Bashwinger said that the highway workers “would do anything for the town,” adding that they get up as early as 2 a.m. in the winter to plow and sand roads.

“They have to work a lot of overtime to make a good salary,” Bashwinger said. “As far as raises and time off, they deserve every bit of it … .” 


Four-day workweek

The year-round four-day workweek potential is an expansion on the previous arrangement, which allowed Bashwinger to schedule his employees for 10-hour days Monday-through-Thursday only between the third Sunday in June and Labor Day. 

In 2016, the compressed workweek was a point of major contention between Bashwinger and Berne’s then-Supervisor Kevin Crosier, who laid off two highway workers in what Bashwinger interpreted as a salvo against the department, which had been advocating for that schedule format. 

In 2016, Crosier told The Enterprise, “I said to [ the laid off workers], ‘The town board cannot carry six full-time workers who are only there four days a week.’”

In the midst of public uproar, the two workers were soon back on the job.

There was little substantial discussion about the compressed workweek at the Aug. 26 meeting, but Bashwinger has argued that a four-day workweek cuts down on overtime hours by streamlining operations.

“We saved a lot of money and got much more done, double or triple the amount of work we would have done in five eight-hour days,” Bashwinger said in 2016. The improved efficiency comes from less time spent getting equipment in and out of the garage between projects, which occurs more often when the work is broken across five days in shorter spurts, Bashwinger said.

This week, Bashwinger told The Enterprise that a four-day workweek allows for six additional hours of labor, since lunches and breaks are scheduled differently, and reiterated that there is less “traveling job to job and less wear and tear on vehicles.”

“It works,” Bashwinger said, “and while I am in [as superintendent] we will always do it.”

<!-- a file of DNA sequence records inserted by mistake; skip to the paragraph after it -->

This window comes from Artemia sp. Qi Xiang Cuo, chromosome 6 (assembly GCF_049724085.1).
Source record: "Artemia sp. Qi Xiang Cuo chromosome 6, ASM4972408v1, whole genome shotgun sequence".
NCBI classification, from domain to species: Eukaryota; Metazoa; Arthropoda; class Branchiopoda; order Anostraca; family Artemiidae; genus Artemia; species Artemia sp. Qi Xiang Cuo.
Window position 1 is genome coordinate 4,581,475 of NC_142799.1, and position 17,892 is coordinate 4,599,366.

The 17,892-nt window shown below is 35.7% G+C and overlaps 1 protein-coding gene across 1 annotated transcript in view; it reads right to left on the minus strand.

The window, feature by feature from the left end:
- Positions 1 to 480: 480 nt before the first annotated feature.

Financial standing

The vote to authorize the supervisor’s signature on the labor contract comes just after Lyons broke down the town’s financial standing for The Enterprise, laying out a picture of Berne’s finances that is far more healthy than some residents had been expecting. 

Lyons told The Enterprise that unanticipated revenue from 2019 sales-tax “was rolled over into the sales-tax revenue of 2020, giving us a huge starting point and nearly covering our COVID losses. That along with budget cuts I am proposing will give the Town another good starting point for 2021,” he wrote in an email to The Enterprise.

Lyons said that he came up with budget reductions totaling 11-percent of third- and fourth-quarter expenses that don’t affect personnel or services. Those reductions were going to be introduced at the Aug. 26 meeting, but shortly into the discussion, before most specific items were announced, Lyons moved on to the next agenda item after Willsey complained that he did not get enough time to review the changes. 

Lyons summarized the reductions at the meeting as expenses related to food and concessions, travel, and non-essential training.

More Hilltowns News

  • The Carey Institute for Global Good had jettisoned much of its core programming during the pandemic years while it figured out its own future. It has now changed its name to Hilltown Commons, and partnered with three different local organizations that now call its Rensselaerville campus home. 

  • Nearly two years after voters authorized Berne-Knox-Westerlo to purchase 1772 Helderberg Trail, the district is close to satisfying state inspection requirements, at which point it will begin the quick relocation of its business office. 

  • Over his nine-plus years as Berne-Knox-Westerlo’s superintendent, Timothy Mundell has led the district through significant challenges, helping to establish a much stronger foundation for the next superintendent than he had coming in. 

The Altamont Enterprise is focused on hyper-local, high-quality journalism. We produce free election guides, curate readers' opinion pieces, and engage with important local issues. Subscriptions open full access to our work and make it possible.